We see in this series every form or Avtāra, right from the very first Matsyavtāra to Shri Krishna the ninth form. She has worked only on incarnation of Lord Vishnu. But in all we have 25 incarnations that are important part Hinduism and Indian culture. Sufism, Buddhist scriptures, Jainism also preaches and states about manifestations. This would make series voluminous. So, as an inspiration a few selected manifestations of God are presented in this series.
The reason to ponder Avtāra is the grave situation that the world is facing. The tenth Avtāra Kālki is expected to arise in this age (a fierce form of death riding upon a white horse) and is supposed to destroy all evil and save the world. Right from Satjug (Satya-truth, yug-age) till today Kaljug, God has manifested himself in one or the other form, not necessarily in the form of human being alone. Animal forms, like the Matsyavtāra (fish) or Varah (Bore) or Hamsa (Swan) or animal-human Narshinmhā (Lion headed human) are also the manifestation of God in different periods.
The question arises, that if God is so powerful and can alter the world according to his will and can avoid descending on earth, then why does he need to acquire immortal body and make a subtle presence on earth from time to time? Every age has different story, and every avtāra of that particular period has a very interesting reason.
Speaking about the present age, we are the eye-witness to the fearful and dangerous situation cropping up every day, this makes future of the earth dark. No scientific progress or technology will give a correct solution to these critical problems. So, the probable incarnation Kālki cannot be rejected as unreasonable thought. By presenting all nine forms, Sujata also presents her thought on this near-future fact of having such divine presence on this earth, who would rescue world from deluge and evil. Her paintings can be taken as an inspiration to this positive thought.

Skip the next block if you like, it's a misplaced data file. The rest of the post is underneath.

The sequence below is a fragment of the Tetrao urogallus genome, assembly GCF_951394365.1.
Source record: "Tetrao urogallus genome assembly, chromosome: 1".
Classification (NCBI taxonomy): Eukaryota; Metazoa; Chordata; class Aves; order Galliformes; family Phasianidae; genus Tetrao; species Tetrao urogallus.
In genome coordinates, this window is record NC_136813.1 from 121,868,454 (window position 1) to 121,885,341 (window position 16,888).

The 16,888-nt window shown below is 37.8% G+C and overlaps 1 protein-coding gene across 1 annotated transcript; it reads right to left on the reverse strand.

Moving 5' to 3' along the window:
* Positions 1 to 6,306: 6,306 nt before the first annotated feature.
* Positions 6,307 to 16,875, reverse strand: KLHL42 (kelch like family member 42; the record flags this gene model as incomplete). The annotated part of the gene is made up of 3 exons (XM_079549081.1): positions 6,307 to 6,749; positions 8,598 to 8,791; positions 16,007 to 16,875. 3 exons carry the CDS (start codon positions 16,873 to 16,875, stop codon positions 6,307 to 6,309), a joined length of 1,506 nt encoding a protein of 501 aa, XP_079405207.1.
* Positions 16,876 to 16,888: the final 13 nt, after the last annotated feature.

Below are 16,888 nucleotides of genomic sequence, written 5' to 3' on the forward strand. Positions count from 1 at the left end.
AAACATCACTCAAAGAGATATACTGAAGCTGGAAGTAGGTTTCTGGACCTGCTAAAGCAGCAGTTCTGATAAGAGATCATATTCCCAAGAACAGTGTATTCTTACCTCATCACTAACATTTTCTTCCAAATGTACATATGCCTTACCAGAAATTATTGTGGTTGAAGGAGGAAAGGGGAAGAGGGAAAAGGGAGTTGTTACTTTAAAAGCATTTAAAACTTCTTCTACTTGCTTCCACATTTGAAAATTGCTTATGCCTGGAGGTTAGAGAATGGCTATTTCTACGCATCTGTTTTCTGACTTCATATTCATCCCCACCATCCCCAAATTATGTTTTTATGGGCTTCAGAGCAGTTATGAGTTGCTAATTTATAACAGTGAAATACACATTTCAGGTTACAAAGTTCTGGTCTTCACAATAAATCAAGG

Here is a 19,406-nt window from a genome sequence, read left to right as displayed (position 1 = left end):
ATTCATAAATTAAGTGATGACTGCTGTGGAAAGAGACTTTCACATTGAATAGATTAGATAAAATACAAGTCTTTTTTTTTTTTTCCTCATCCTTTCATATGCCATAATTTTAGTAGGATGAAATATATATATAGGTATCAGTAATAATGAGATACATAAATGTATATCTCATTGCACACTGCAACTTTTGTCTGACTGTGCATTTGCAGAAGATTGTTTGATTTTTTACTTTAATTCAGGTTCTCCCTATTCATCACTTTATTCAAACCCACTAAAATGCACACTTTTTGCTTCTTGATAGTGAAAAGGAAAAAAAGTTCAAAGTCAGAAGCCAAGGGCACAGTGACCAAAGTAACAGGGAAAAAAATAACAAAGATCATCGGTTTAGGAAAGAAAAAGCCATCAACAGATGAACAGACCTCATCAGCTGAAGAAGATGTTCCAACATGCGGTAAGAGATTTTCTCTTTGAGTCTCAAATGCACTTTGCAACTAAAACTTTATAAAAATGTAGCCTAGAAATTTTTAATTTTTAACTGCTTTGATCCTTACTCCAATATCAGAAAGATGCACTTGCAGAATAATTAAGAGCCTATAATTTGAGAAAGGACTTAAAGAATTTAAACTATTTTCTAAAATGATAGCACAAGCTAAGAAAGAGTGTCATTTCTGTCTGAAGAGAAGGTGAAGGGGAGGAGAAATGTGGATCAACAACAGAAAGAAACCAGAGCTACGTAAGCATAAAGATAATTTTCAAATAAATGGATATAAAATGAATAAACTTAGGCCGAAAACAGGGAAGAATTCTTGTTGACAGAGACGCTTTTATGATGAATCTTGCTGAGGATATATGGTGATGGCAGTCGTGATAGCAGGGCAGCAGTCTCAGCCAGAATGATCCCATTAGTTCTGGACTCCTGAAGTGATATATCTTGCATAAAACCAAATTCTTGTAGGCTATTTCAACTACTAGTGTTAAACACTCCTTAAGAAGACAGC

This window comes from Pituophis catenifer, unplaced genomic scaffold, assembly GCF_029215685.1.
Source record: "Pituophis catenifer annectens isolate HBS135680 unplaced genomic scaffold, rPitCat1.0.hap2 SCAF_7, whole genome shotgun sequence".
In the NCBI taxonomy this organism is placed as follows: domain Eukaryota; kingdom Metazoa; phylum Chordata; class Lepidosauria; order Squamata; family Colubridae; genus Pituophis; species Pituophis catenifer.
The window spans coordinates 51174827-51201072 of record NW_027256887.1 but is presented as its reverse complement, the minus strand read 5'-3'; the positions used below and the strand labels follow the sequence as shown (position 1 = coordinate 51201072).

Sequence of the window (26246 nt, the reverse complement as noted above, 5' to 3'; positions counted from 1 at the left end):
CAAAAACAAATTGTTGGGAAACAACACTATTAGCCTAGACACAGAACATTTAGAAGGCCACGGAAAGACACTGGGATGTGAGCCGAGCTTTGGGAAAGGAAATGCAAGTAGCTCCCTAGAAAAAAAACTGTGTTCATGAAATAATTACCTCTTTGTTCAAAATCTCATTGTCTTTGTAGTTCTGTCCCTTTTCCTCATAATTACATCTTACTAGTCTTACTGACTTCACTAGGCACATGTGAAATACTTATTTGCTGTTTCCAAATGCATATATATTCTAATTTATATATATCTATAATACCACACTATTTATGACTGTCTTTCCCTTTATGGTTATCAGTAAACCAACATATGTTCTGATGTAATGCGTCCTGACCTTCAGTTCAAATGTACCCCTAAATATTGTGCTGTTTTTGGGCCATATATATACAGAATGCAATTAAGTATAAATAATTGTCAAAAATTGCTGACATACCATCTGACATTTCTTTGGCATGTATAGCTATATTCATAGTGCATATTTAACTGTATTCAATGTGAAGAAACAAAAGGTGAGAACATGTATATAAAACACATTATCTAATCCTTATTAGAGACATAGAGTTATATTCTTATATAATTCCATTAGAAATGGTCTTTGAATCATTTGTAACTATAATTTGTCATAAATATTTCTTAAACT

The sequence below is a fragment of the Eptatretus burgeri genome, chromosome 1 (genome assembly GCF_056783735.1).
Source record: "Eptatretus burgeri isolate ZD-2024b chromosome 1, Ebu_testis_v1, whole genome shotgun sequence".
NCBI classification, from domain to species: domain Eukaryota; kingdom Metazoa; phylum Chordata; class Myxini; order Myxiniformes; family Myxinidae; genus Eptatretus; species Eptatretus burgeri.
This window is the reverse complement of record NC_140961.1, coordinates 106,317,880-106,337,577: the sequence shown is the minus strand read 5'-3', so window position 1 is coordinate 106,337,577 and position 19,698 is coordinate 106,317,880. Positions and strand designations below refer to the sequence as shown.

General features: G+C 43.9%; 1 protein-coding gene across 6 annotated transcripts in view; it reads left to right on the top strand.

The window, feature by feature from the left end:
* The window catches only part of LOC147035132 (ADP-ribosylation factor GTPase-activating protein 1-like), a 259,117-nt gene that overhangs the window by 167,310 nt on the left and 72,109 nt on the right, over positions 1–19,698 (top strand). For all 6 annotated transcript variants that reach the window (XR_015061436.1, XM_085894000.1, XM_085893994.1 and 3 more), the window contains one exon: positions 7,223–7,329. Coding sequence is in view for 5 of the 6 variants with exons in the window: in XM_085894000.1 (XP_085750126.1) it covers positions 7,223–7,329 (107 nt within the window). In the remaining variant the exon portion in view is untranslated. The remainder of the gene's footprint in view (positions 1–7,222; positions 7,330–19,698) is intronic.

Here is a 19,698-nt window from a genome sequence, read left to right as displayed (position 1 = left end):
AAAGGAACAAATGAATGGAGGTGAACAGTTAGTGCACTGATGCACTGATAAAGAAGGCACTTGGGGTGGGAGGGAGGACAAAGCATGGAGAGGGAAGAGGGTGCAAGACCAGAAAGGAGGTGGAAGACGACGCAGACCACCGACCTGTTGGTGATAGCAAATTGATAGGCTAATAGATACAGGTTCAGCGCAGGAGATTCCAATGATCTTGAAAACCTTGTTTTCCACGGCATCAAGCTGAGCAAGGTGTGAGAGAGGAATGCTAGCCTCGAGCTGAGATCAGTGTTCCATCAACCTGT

Her thinking is not based on heard and read philosophy of enlightenment. Sujata herself is a staunch believer and strictly follows all the good practices that would lead to enlightenment. She frankly confesses that it is easy to listen and understand to philosophy preached in Indian culture but it is very difficult to adopt and comprehend. Our life is full of Māyā (delusion) and it is not possible to spend our life purely to help others free from evil and injustice, so the self-love and selfish desires are bound to restrict our actions. This self-love and desires have to be overcome to gain true knowledge and be live Supreme power, attain self-consciousness. The paintings do not only reveal the power of manifested God, but represent the state of consciousness that is possible to attain with practice and dedication. She is hopeful of this tenth incarnation because she observes that like her there are many people who practice virtuous lifestyle to attain highest spiritual knowledge. Practice makes the man perfect, attaining highest knowledge is also possible.
Viewing this series from purely artistic point of view also becomes an interesting affair. It is very fascinating to view this series as it has all the qualities and techniques of Indian miniature paintings. Sujata loves Indian miniature painting. The theme itself is based on ancient Indian allegories. The pale colours are highlighted by the darker shades. Mostly we find blue, grey or green colour images. Blue is prominent colour supported with grey, black and other basic colours. The background of bold images of human images are filled with Avtāras and the scripts depicting ancient Indian scriptures and it gives a mythological effect to the paintings.
As told to Pankaja JK.